FCC says false missile alert in Hawaii was sent by employee who thought attack was real

The employee who sent a false emergency alert of an incoming missile on Hawaii earlier this month did not realize it was a drill and thought the attack was real, Federal Communications Commission (FCC) investigators announced on Tuesday.

The Jan. 13 cellphone message sent to residents on the island led to a state-wide panic, with many people believing they had moments to spare before a ballistic missile hit Hawaii. The message told them to "SHELTER IN PLACE" and that "THIS IS NOT A DRILL."

The alert was not corrected for nearly 40 minutes.

FCC investigators on Tuesday blamed the mistake on a miscommunication between the employee who issued it and supervisors who were announcing a drill.  

According to their preliminary report, a supervisor's recorded message included the phrase "exercise, exercise, exercise" but also mistakenly included the phrase "this is not a drill."

A day-shift warning officer, the FCC said, heard the message but not the words "exercise, exercise, exercise" and, believing that it was an actual emergency, issued the false missile alert to the entire state.

ADVERTISEMENT

FCC Chairman Ajit Pai at a commission hearing said the findings show that Hawaii's emergency agency did not have adequate safeguards in place to prevent false warnings, nor did it have a proper procedure for quickly correcting mistakes.

"Every state and local government that originates alerts needs to learn from these mistakes," Pai said at an FCC meeting. "Each should ensure that it has adequate safeguards in place to prevent the transmission of false alerts, and each should have a plan in place for how to immediately correct a false alert."

Hawaii officials on Tuesday said that the warning officer who issued the alert had been fired and that the top emergency management official had resigned. The lead state investigator, Bruce Oliveira, said at a press conference that the employee had confused drills for real-world events in the past.

The mistake happened after the Hawaii Emergency Management Agency had already conducted a ballistic missile defense drill during the early morning hours that went smoothly.

But later that morning, a night-shift supervisor decided to run another spontaneous drill during a shift change without any advance warning for employees.

The incoming day-shift supervisor believed that the drill would be for the night employees only, and the supervisor was not in place to help properly manage the exercise, investigators said.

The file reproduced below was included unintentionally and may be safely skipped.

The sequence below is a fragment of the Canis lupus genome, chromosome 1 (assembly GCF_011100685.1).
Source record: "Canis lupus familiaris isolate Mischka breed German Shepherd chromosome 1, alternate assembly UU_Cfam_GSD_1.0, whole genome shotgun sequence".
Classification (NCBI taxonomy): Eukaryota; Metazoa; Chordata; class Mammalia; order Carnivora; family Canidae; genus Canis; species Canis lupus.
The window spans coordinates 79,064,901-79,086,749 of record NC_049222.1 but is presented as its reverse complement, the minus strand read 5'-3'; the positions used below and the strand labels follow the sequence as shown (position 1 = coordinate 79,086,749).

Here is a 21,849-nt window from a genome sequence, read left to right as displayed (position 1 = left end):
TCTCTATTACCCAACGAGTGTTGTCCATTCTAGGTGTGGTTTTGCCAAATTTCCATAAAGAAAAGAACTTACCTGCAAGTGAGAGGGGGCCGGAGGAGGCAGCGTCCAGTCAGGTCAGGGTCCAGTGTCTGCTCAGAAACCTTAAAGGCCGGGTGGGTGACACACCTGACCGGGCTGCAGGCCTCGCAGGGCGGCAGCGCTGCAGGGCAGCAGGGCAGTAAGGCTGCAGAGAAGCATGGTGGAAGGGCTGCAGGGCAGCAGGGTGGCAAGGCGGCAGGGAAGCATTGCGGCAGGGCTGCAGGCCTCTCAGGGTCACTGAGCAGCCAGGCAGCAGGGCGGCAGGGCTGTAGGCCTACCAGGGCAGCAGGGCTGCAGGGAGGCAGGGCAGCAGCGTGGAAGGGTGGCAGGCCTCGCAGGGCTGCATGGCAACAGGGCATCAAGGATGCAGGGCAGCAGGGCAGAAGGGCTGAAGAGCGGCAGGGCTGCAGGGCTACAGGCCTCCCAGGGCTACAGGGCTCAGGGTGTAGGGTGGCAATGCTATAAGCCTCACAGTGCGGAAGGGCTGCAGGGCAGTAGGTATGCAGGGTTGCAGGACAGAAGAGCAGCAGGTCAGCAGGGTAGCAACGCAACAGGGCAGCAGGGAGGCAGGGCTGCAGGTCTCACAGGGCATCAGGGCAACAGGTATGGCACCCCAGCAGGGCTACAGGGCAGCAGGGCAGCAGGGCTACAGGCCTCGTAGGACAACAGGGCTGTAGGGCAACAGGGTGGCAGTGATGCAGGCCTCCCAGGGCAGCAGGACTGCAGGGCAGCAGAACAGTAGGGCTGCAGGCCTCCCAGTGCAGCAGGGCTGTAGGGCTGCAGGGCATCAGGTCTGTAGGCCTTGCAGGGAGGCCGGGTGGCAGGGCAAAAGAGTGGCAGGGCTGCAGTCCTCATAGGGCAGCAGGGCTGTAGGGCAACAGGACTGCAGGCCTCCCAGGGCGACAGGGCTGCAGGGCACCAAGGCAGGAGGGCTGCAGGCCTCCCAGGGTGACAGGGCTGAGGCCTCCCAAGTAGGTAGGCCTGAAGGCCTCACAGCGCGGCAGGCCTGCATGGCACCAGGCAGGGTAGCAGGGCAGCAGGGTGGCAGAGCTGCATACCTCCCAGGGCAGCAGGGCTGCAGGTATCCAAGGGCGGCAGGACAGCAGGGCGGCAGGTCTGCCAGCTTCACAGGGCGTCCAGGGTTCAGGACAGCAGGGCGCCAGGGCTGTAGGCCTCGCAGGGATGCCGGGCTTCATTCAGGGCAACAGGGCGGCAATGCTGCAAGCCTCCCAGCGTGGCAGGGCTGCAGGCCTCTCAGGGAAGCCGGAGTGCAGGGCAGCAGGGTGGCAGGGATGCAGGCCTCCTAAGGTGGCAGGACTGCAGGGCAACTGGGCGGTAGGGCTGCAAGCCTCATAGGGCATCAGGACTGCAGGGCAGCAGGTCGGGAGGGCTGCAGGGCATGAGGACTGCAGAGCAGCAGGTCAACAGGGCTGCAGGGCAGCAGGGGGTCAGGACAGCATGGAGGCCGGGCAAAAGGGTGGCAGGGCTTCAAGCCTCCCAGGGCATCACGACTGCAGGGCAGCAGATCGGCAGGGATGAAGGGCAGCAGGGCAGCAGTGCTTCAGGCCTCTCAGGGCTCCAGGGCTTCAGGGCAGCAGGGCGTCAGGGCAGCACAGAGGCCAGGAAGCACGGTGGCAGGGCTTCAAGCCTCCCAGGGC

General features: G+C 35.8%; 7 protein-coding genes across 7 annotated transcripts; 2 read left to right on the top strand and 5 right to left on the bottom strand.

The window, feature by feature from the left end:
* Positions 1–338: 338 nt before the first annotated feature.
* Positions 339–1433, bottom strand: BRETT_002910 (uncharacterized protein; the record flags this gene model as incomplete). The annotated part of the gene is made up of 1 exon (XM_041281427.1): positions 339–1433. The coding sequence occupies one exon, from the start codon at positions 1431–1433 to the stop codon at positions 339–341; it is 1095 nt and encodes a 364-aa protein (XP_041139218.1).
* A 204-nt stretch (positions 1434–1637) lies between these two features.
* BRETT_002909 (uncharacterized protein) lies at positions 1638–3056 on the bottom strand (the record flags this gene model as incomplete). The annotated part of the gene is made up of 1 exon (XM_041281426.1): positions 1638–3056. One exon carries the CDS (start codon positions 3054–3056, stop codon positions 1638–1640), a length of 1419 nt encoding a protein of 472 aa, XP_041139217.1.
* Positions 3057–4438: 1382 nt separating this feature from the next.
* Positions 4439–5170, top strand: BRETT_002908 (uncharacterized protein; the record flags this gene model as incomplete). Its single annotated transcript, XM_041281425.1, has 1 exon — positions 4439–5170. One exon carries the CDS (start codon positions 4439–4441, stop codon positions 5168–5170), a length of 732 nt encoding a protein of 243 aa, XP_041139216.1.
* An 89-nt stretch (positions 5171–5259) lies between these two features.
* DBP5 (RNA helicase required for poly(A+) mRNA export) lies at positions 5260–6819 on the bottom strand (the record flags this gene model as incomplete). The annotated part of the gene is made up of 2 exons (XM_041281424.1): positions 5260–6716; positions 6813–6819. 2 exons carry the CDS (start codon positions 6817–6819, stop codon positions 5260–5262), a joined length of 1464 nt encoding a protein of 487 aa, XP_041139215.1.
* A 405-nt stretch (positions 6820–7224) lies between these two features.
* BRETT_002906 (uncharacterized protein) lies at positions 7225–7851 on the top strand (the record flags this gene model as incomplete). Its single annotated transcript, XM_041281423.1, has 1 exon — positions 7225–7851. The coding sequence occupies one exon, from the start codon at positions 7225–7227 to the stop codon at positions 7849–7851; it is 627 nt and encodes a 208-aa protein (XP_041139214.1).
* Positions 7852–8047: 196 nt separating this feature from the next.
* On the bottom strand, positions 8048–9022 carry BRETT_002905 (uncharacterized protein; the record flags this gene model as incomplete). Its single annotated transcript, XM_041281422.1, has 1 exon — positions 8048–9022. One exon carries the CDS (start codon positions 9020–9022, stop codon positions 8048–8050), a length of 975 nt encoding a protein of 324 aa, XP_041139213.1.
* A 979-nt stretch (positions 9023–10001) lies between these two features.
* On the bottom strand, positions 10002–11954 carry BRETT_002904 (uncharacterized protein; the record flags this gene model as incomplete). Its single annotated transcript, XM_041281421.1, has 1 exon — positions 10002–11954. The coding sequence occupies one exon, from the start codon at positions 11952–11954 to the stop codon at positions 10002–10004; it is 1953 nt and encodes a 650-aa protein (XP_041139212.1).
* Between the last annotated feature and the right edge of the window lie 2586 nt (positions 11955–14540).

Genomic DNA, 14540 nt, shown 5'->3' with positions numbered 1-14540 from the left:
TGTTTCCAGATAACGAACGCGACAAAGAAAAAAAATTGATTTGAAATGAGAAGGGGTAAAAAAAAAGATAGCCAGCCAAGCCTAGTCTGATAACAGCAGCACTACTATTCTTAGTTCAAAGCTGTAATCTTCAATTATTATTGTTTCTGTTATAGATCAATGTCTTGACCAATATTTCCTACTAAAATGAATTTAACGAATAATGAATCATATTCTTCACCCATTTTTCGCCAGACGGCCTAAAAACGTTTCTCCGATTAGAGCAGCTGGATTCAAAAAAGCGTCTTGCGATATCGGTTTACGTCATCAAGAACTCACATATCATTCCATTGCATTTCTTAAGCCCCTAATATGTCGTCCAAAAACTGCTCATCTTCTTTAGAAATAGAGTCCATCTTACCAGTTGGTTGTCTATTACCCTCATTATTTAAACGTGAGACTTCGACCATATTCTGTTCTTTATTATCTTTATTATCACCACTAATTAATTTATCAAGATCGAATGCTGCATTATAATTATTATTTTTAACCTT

While the employee who sent the mistaken message did not realize it was only a drill, other employees told investigators that they understood that the event was a drill.

Officials from the FCC's Public Safety and Homeland Security Bureau noted that they still have not spoken with the employee who sent the alert.

That employee has refused to cooperate with the investigation, though they did receive a written statement from the individual from the Hawaii Emergency Management Agency.

Investigators said that because they haven’t been able to speak with the employee, they can’t verify his story, though they said his claim that the message included the phrase “this is not a drill” was accurate.

After the false attack message was sent, emergency officials contacted military and federal officials, Hawaii's governor and the media to clarify that the alert was false. They also canceled retransmission of the alert within minutes, though the report noted that does not trigger a correction of the initial false alert.

Oliveira told reporters that after the officer responsible for issuing the alert realized his mistake, he became confused and another employee had to take over his responsibilities. 

Pai said Tuesday that after the bureau issues its final report, the FCC will work with officials across the country to determine whether the agency needs to intervene.

“The public needs to be able to trust that when the government issues an emergency alert, it is indeed a credible alert,” Pai said. “Otherwise, people won’t take alerts seriously and respond appropriately when a real emergency strikes and lives are on the line.”

Read preliminary FCC report by kballuck1 on Scribd

Updated at 12:32 p.m.